Testimony is slated to take place Aug. 23 in the case to block Asian carp from entering Lake Michigan, according to the Michigan attorney general’s office.
Mike Cox, the state’s attorney general, filed suit on July 19 against the Corps of Engineers to force the closure of waterways between the Illinois River and Lake Michigan to prevent the spread of the invasive species. Michigan is joined by four other states adjacent to the Great Lakes.
According to Cox, a U.S. District Court judge in Chicago set the August date, adding that there is also an option to add two additional days of testimony.
The carp problem has pitted environmental against the barge industry that claims closing the waterway would cost hundreds of millions. In December 2009 and last February, Cox unsuccessfully petitioned the U.S. Supreme Court to order the closing of the waterway.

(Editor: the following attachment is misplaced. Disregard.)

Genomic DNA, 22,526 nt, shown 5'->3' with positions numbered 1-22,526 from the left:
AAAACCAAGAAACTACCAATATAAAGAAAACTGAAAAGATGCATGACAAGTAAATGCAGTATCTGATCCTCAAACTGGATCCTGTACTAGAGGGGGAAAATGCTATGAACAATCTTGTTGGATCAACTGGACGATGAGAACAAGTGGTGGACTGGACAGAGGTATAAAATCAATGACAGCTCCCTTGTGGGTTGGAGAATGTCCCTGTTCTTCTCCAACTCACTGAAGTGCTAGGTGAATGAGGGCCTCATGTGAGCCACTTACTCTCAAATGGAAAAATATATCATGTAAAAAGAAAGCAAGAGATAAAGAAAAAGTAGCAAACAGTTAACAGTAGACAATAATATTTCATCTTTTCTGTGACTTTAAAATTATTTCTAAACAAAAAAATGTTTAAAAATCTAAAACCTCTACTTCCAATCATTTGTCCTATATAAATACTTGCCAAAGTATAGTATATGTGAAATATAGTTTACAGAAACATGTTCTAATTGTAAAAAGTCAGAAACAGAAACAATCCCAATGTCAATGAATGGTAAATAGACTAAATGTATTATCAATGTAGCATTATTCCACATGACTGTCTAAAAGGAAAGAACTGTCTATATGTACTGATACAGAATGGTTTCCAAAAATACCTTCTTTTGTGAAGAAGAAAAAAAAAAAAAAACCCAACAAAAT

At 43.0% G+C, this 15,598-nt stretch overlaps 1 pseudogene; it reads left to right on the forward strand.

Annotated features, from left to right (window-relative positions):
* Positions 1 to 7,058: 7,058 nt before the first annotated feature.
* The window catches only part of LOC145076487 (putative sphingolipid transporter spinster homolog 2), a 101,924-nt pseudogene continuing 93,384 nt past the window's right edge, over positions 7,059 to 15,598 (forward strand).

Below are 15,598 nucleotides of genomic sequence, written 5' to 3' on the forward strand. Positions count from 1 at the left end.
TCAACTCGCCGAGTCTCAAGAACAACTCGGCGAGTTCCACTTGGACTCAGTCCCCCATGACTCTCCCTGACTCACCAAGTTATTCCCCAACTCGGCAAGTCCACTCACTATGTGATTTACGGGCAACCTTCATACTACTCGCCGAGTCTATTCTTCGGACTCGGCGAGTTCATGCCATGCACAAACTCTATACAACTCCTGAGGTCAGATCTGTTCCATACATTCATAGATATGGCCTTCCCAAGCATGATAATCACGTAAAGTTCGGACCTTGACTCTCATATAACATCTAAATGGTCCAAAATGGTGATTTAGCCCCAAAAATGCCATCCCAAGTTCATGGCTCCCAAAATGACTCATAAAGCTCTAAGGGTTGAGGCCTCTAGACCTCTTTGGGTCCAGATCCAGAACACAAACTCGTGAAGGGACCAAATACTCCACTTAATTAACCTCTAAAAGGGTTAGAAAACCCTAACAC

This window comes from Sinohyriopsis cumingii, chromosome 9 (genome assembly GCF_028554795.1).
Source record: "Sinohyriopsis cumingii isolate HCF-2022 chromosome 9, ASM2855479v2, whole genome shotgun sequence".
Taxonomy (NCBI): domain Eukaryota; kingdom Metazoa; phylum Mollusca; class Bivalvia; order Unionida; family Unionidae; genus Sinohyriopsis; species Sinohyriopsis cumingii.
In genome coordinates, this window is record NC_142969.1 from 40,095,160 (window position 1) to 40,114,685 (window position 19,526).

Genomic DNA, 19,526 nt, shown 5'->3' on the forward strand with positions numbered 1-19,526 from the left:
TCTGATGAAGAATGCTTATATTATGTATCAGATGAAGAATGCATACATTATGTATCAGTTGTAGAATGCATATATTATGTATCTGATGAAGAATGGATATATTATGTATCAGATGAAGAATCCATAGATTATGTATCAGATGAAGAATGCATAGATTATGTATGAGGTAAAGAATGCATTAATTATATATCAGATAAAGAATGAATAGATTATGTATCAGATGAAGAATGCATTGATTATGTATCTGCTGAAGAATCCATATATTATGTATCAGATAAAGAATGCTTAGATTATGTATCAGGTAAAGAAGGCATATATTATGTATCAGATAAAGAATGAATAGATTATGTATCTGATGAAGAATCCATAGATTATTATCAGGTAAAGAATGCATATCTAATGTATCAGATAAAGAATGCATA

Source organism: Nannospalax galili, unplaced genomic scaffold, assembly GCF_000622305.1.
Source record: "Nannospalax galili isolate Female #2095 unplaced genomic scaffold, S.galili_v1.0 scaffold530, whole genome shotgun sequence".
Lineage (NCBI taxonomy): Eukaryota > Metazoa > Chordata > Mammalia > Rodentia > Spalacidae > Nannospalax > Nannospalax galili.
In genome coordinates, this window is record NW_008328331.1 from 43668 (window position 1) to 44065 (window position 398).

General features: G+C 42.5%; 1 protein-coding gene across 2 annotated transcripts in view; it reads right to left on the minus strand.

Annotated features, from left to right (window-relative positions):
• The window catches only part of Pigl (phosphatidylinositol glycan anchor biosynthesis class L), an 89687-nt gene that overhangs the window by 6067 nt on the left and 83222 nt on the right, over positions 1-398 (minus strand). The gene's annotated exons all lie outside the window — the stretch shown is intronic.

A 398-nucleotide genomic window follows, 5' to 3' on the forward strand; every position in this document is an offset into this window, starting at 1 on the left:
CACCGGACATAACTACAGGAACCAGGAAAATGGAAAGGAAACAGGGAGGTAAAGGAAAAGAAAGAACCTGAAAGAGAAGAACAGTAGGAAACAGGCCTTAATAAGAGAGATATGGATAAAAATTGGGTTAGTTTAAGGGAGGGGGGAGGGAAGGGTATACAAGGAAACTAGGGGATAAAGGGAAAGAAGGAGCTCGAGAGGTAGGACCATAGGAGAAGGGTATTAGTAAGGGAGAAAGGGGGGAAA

“The Great Lakes will now have their day in court,” Cox said. He said the case was given more urgency after a carp was found in Lake Calumet last June. The lake empties into Lake Michigan.
Authorities were unable to determine how the fish got there. There has been speculation that the carp were deliberately released in the lake.
The Corps operates an electric barrier near Lockport, Ill., to deter the carp from swimming upstream toward the lake.
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